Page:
BETTER DIGESTIONA favorite expression of nutritionists is: “Digestion begins in the mouth,” most obviously because chewing literally breaks down the food you eat into smaller pieces – but there’s so much more to the process. The mechanical act of opening and closing your jaw triggers your mouth to begin producing saliva. Saliva contains the digestive enzyme amylase, which starts breaking down carbohydrates into simpler sugars. Meanwhile, all this mouth action sends signals to the brain to activate the parasympathetic nervous system, which relaxes the lower stomach – your lower stomach must be relaxed in order for food to pass into the intestines. At the same time, the brain sends a message to the gastrointestinal system that food is on its way. The stomach begins to produce hydrochloric acid, which helps break down protein, while the gall bladder prepares to release bile, which helps break down fats, and the pancreas makes more digestive enzymes. This process is called the “digestive cascade,” and if you don’t chew, it can’t get started. [related]
MORE NUTRIENTSAs we said, Americans spend billions of dollars every year buying healthy food. But all those grass-fed, organic, free-range, superfoods won’t do much good if you’re not absorbing their nutrients. “Whether they’re from food or supplements, nutrients aren’t technically in your body until they’ve been absorbed,” says Stella Volpe, Ph.D., R.D., Chair of Nutrition Sciences at Drexel University. “Until absorption, things are just passing through.”
CURBS THE URGEYou may have heard the popular factoid: it takes 20 minutes for your brain to signal to your stomach that you’re full. A big part of this signaling process comes from chewing. If you chew your food longer, you give your brain more time to register what’s going on and when you’re actually full – as opposed to when you’ve simply eaten ALL OF THE FOODS. Thus, chewing your food and eating slower may help you to eat less, and, ultimately, avoid weight gain or even lose weight.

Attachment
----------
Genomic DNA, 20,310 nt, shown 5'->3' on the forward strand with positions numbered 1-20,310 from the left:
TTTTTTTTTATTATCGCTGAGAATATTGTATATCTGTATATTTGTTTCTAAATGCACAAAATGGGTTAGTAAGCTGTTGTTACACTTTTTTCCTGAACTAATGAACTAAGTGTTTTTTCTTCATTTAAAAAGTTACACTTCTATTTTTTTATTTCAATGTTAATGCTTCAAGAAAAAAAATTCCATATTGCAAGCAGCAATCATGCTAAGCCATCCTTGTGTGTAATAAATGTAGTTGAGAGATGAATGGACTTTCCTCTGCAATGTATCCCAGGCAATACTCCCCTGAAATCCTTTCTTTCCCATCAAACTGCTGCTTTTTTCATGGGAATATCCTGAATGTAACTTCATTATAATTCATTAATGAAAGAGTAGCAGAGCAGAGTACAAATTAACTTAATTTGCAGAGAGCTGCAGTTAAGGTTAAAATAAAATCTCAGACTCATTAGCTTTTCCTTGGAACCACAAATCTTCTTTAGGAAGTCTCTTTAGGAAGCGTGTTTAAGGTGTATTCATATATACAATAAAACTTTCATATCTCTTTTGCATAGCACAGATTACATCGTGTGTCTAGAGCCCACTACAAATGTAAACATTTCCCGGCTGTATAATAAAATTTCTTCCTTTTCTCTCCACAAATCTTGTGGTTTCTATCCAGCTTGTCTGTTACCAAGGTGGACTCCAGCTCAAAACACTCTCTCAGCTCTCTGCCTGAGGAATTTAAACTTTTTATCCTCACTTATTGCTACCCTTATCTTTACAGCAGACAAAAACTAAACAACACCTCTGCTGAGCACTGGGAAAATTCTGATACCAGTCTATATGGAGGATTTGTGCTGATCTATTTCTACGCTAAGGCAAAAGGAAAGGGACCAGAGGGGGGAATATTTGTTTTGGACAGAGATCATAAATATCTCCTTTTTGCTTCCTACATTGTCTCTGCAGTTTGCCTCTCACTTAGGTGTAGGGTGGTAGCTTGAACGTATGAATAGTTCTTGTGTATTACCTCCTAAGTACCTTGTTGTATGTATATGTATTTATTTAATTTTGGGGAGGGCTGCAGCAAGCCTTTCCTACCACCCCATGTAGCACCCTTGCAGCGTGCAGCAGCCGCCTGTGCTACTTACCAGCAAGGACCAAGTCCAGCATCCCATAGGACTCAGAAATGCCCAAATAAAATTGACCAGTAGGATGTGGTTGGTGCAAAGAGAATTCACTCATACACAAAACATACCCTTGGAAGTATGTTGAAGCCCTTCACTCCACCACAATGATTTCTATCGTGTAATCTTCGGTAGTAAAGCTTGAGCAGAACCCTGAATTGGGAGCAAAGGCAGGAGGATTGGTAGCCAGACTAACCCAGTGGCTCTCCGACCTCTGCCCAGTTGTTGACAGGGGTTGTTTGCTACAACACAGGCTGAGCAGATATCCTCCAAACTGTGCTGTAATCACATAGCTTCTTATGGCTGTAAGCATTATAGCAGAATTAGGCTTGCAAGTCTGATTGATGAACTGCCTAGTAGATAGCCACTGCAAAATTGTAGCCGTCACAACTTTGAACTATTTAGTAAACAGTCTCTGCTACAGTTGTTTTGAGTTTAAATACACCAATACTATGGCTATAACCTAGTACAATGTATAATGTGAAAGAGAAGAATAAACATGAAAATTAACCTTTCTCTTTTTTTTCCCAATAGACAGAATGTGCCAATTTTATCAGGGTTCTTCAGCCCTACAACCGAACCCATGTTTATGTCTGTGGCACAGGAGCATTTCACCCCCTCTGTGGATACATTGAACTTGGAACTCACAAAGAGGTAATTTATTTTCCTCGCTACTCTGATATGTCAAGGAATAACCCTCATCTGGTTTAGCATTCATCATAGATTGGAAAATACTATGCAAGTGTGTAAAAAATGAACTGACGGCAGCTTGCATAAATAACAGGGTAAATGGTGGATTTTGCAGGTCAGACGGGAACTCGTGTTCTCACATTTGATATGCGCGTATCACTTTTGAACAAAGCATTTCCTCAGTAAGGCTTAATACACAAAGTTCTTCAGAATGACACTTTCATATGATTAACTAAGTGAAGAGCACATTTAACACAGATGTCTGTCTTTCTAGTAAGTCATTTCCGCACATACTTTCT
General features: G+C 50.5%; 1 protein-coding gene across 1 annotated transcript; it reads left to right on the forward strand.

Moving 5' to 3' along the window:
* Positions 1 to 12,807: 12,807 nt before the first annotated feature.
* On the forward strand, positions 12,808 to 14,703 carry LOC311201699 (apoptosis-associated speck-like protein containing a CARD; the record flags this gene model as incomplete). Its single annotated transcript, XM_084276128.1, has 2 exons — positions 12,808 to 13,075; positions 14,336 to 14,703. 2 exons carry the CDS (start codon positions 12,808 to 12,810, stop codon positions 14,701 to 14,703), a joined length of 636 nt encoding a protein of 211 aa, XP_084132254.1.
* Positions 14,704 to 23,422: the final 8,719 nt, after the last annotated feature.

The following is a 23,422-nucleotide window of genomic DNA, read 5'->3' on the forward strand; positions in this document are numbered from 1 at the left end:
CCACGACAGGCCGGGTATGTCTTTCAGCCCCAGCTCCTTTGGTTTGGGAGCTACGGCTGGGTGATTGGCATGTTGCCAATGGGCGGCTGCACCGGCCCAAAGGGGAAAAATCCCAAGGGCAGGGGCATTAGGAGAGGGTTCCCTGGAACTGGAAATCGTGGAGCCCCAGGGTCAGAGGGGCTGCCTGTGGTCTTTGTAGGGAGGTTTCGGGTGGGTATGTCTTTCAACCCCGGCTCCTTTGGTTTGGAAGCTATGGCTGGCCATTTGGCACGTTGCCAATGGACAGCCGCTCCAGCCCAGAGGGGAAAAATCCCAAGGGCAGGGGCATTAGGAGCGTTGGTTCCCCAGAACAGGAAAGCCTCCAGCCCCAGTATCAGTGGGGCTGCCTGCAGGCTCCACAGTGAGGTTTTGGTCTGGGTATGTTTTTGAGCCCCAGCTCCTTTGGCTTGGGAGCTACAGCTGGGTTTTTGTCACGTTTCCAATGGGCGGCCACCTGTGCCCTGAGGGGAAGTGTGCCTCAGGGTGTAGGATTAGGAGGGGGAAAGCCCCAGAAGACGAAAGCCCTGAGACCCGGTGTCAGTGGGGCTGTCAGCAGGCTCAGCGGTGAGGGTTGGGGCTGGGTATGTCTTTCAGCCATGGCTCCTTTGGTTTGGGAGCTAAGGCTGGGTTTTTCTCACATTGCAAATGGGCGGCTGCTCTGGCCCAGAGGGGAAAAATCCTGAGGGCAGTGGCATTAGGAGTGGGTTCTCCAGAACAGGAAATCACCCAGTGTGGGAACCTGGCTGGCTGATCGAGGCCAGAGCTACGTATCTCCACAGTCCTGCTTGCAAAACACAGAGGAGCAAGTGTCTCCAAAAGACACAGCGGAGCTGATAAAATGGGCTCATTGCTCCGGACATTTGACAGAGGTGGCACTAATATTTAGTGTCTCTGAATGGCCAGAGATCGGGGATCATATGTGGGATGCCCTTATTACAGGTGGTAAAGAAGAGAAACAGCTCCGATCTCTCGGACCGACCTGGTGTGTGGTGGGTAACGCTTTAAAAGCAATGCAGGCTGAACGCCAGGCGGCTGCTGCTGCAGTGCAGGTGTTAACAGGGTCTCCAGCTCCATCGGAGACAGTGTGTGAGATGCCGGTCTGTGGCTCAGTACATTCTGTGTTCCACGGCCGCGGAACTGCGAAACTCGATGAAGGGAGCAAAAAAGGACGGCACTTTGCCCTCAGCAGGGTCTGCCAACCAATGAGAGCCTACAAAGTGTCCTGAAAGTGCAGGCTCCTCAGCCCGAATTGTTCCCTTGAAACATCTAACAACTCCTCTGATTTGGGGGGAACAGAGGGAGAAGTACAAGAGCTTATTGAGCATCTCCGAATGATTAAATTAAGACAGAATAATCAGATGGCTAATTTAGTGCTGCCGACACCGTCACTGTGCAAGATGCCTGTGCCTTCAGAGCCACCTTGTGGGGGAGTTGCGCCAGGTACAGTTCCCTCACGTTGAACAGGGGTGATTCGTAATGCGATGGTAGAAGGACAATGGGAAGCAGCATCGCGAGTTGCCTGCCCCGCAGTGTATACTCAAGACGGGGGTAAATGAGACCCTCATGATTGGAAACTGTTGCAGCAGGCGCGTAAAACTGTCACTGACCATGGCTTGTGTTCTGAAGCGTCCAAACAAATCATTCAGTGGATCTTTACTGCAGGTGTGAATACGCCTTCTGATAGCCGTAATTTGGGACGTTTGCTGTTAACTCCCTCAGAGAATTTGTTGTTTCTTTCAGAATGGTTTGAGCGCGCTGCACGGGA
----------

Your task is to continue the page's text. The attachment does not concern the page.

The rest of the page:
MORE SATISFACTIONWe eat because we’re hungry. We eat because our bodies need fuel. But, while food is essential to survival, it’s the pleasure involved in eating that makes it fun! Because the food is in contact with your taste buds longer, it can boost your feelings of satisfaction. This is the principle behind “mindful eating,” which promotes focusing on eating with all of your senses: seeing, hearing, smelling, tasting, and touching. Proponents of mindful eating believe that eating slowly and chewing thoroughly – fully taking in food’s aroma and savoring every bite – is the way to extract maximum pleasure from the eating experience.
HOW MANY CHEWS DOES IT TAKE?Gandhi once said, "Chew your drink and drink your food.” Wise man. When it comes to eating, it’s all about the jaw signaling to the brain that nourishment is coming. Whenever you consume nutrients, you must start the digestive cascade by moving your mouth. The number of times you chew depends on the type of food.
According to the experts at Ohio State University, you should chew softer foods 5-10 times. For more dense foods, aim for about 25-30 chews.If this sounds like a lot, don’t stress about liquefaction. The first step is to simply be aware, or, “mindful,” of what you’re doing. Start by mentally taking note of how many times you’re used to chewing, then aim to increase that number by a few bites every time. You can also try our SmartyPants gummies – they mind-blowingly delicious, packed with nutrients, and will give you GREAT practice chewing